Here’s a twist. The city of Cleveland wants to upgrade the quality of its charter schools by blocking a very poorly regarded charter authorized but the Ohio State Superintendent turned Cleveland down.

Bottom line: it is easy to close a public school, but very difficult to close down a low performing charter or authorizer.

“The first real test of whether city leaders can force higher standards for charter schools in the city – a power they fought for in the state legislature five years ago – has failed.

“Though Cleveland has some of the strongest charter schools in Ohio, it also has some of the weakest. So Mayor Frank Jackson and other city leaders have wanted to force some of the weakest operators and oversight organizations for the privately-run, tax-funded public schools to do a better job.

“Making that happen has been a challenge.

“Jackson won limited power from Gov. John Kasich and the legislature in 2012 to let his school quality panel, the Transformation Alliance, recommend to the state who can create and oversee new charter schools in the city.

“That hard fought power was much less than what Jackson had initially sought – an ability for city leaders to approve or deny each new school directly.

“But when the panel tried to use that already-reduced power this year for the first time – asking the state to block controversial charter sponsor St. Aloysius Orphanage from starting new schools here – the Ohio Department of Education did not agree.

“Piet van Lier, executive director of the Alliance, shared this week a recent letter from State Superintendent Paolo DeMaria affirming that he will not grant the Alliance’s request and will let St. Aloysius add new schools here.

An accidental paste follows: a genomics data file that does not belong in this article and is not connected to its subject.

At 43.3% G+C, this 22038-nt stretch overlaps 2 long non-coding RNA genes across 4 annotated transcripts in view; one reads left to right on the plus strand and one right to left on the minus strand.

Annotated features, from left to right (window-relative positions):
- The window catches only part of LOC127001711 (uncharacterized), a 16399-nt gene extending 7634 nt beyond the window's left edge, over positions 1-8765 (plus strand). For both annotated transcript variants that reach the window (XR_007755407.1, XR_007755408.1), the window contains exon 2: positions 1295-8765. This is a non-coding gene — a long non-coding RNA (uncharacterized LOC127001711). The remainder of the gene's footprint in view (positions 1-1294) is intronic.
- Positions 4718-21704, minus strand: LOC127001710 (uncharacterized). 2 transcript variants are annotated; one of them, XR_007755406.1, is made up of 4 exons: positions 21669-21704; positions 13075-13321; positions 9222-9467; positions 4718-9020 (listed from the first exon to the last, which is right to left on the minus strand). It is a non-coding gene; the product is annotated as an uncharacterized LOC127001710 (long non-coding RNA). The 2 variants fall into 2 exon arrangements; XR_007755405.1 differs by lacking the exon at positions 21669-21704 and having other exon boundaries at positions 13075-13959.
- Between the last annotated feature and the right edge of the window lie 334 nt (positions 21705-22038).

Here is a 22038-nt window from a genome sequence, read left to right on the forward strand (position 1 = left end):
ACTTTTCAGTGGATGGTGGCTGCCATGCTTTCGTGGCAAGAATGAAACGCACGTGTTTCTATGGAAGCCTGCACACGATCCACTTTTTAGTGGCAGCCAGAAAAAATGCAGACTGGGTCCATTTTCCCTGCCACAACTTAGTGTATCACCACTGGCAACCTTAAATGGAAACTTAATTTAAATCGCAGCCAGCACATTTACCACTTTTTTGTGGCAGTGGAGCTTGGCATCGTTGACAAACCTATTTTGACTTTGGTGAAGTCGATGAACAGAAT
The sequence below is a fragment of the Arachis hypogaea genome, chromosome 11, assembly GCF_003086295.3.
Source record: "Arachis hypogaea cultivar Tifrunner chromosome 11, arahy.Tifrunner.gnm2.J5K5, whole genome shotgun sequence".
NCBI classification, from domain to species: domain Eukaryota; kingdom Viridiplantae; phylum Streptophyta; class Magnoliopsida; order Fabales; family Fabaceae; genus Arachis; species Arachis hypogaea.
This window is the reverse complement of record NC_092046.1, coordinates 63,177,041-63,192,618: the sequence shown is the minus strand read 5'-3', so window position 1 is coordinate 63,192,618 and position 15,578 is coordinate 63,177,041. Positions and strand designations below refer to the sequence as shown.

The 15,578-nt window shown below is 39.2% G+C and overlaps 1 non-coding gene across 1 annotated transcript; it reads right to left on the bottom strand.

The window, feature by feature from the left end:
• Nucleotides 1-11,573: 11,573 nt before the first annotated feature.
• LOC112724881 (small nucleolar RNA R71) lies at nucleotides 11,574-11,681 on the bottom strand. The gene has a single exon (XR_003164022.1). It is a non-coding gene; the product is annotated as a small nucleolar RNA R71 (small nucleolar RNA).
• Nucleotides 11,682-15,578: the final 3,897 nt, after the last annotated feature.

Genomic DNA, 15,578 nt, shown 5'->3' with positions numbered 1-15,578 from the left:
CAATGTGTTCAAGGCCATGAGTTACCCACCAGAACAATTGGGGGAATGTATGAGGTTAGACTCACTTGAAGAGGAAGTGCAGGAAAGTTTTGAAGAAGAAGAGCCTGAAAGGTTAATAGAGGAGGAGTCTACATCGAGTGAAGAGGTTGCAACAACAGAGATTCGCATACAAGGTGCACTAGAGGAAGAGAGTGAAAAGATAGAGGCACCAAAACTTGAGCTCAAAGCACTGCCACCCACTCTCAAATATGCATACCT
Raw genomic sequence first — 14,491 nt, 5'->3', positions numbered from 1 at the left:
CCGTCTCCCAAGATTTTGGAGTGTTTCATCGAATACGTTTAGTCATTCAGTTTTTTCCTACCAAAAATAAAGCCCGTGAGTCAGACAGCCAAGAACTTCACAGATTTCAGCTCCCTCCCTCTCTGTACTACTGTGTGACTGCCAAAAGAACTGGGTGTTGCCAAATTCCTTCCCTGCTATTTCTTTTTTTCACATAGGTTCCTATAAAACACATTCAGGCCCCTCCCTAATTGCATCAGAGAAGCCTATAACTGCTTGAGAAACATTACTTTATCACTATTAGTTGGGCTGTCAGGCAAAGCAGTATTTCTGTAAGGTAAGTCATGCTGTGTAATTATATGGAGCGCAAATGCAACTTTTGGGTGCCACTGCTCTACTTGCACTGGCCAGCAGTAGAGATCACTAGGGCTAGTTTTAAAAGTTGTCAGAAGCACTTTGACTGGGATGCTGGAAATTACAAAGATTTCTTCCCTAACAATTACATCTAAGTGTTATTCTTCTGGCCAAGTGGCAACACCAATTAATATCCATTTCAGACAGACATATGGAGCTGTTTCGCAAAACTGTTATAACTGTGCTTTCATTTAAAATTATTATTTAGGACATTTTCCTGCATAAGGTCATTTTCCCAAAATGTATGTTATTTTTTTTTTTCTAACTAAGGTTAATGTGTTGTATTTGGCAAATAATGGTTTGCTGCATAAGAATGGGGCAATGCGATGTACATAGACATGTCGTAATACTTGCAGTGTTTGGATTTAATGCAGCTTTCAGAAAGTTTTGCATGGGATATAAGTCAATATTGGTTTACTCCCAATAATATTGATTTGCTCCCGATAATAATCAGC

“DeMaria is instead forcing St. Aloysius to better communicate with the city over its educational goals.

“We are very disappointed by ODE’s decision,” van Lier said.”We reviewed St. Aloysius’s application thoroughly and found no evidence that the sponsor is focused on providing a quality education for all Cleveland children.”

“Dave Cash, head of Charter School Specialists, the for-profit company that oversees schools for the orphanage, did not reply to an e-mail seeking comment this week.”

Mr. Cash is the appropriately named head of The for-profit company that runs the low-performing authorized.

“Members of the Alliance – Cleveland school district, union, charter school, higher education, business and philanthropic leaders – believe that the Cincinnati orphanage, which now oversees 12 charter schools in Cleveland, creates mediocre or poor schools across the state, just to offer school choices for the sake of choice, not quality.

“Alliance members also question whether the orphanage and the for-profit company that creates schools for it are mainly trying to make money.”

The authorizer gets a cut of the funding no matter how poorly the school performs.